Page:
Hit or an error? Look to your right. The scoreboard transmits the official ruling. Look to your left. The Sign Man tells you what you’re thinking.
Before there were helpful little gadgets any more exotic than a transistor radio, you had two sources of information to enhance your Sheagoing experience. You had the biggest scoreboard in baseball over the right-centerfield fence and you had Karl Ehrhardt the Sign Man, in that one-of-a-kind derby of his, sitting behind third. The Manufacturers HanovEr sign would tell you it was an E. The Sign Man would make it clear the ball should have been caught.
The most famous images of Karl Ehrhardt, who died this past week at 83, relate to the Mets in triumph, which is as it should be. Karl was the superest of the superfans, and if you saw a picture of the Sign Man after the fact, it was because the fact involved the greatest of Mets moments. His most iconic sign, at least to me, was the one he held up as the Mets became world champions the first time: THERE ARE NO WORDS.
Yet Karl did not pull punches, right down to the end. He disappeared from the Shea crowd after 1981, a result of some dispute with management over admission — perhaps management’s myopic focus on being the new broom sweeping out the old miasmic atmosphere, as if Mets fans couldn’t differentiate between hating a few lousy ballplayers and disliking themselves. Anyway, he was still there in ’81, the year of the baseball strike, the rupture in the summer I graduated from high school. I remember seeing Ehrhardt interviewed once the stoppage was settled. First bad Met play (and there were bound to be a few), he promised to tell the Mets what we would all be thinking: GO BACK ON STRIKE.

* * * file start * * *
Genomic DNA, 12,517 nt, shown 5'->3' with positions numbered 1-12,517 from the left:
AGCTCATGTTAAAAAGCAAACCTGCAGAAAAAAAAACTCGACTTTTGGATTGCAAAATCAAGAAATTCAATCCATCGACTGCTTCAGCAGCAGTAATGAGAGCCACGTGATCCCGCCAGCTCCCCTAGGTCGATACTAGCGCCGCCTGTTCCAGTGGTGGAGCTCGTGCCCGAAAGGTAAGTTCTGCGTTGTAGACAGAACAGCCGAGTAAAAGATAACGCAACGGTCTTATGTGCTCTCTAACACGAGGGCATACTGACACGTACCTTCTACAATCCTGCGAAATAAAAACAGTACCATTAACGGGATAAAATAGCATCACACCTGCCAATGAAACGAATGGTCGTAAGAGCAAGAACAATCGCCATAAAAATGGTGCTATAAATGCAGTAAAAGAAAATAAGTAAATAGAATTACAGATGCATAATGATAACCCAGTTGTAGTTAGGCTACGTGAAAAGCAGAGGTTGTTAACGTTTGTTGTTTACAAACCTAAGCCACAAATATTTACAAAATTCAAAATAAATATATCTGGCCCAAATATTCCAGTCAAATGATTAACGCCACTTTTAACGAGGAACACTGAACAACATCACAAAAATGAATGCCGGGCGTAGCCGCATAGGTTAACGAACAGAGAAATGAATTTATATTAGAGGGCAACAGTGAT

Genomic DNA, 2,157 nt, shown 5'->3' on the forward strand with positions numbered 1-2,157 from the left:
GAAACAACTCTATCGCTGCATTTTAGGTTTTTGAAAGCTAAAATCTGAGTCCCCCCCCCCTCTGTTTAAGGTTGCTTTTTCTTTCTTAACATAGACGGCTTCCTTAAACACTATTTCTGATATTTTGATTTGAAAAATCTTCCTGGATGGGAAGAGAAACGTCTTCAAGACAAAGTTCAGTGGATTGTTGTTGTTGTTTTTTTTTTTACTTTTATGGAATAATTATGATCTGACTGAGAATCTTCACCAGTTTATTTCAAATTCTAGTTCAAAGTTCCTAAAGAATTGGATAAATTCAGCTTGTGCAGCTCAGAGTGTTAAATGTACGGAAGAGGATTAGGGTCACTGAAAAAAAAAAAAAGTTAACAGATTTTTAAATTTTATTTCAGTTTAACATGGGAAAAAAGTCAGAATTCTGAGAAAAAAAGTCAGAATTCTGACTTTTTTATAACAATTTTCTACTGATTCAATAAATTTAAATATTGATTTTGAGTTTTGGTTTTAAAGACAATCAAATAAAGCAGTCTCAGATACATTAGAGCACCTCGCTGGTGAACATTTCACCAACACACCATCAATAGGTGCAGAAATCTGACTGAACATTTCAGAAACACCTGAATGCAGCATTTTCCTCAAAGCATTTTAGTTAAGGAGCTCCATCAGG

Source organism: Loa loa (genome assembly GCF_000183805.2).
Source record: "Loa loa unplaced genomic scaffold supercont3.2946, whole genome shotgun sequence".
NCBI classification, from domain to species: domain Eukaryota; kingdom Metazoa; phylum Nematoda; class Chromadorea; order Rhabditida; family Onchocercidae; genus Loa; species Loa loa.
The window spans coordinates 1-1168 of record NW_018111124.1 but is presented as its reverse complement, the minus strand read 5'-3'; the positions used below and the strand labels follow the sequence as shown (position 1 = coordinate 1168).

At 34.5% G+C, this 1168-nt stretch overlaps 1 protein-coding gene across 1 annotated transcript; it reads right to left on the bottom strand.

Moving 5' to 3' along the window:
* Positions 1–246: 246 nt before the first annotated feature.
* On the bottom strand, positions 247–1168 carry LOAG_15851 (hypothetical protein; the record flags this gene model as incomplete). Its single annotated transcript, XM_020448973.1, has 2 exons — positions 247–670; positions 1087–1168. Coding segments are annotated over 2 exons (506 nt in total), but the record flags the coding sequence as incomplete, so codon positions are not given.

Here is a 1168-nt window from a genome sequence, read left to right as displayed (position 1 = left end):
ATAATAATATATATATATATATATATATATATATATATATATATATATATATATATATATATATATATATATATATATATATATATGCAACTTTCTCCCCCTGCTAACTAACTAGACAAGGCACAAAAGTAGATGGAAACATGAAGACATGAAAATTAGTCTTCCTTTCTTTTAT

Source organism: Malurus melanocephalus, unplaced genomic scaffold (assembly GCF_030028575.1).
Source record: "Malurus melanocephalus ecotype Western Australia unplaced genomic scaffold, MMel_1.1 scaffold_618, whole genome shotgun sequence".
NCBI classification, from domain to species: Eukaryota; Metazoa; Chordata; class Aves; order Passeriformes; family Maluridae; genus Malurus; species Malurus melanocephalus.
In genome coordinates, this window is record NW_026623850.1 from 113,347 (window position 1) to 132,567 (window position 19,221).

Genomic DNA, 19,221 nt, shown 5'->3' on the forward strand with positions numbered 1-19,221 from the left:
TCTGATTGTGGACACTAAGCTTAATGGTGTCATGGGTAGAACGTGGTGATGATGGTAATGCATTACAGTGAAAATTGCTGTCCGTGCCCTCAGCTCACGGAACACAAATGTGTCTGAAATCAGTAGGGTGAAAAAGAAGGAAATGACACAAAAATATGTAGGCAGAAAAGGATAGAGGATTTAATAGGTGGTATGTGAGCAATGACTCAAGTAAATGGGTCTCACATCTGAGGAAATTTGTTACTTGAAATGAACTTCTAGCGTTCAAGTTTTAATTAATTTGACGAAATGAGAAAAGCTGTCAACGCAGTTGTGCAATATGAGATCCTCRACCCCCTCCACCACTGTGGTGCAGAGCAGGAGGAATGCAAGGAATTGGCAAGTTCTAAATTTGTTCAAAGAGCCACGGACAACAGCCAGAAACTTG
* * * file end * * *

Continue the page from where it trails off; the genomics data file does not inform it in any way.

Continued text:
And he did. For all his joyous acknowledgement of THAT OLD MET MAGIC and his victory-bound queries of BELIEVE IN MIRACLES?, it was the brassy honesty in editorial comment that stayed with me after the Sign Man became the stuff of legend. I hated that the Mets didn’t arrange for Karl Ehrhardt to keep sitting where he had from the early days of Shea Stadium, but I loved that the Mets couldn’t buy off the Sign Man. I loved that as the years went by, you would inevitably meet somebody at a game, somebody you didn’t know but you knew was one of you, and he or she would ask, “Hey, remember the Sign Man? Karl somebody? He came to every game at Shea and he had all those signs and he’d pull them out at a moment’s notice and he always held them way up over his head and it would be the exact right thing to describe what was happening right then and there…Karl Ehrhardt, yeah, that was his name…the Sign Man. Wasn’t he great?”
Yeah. We remember.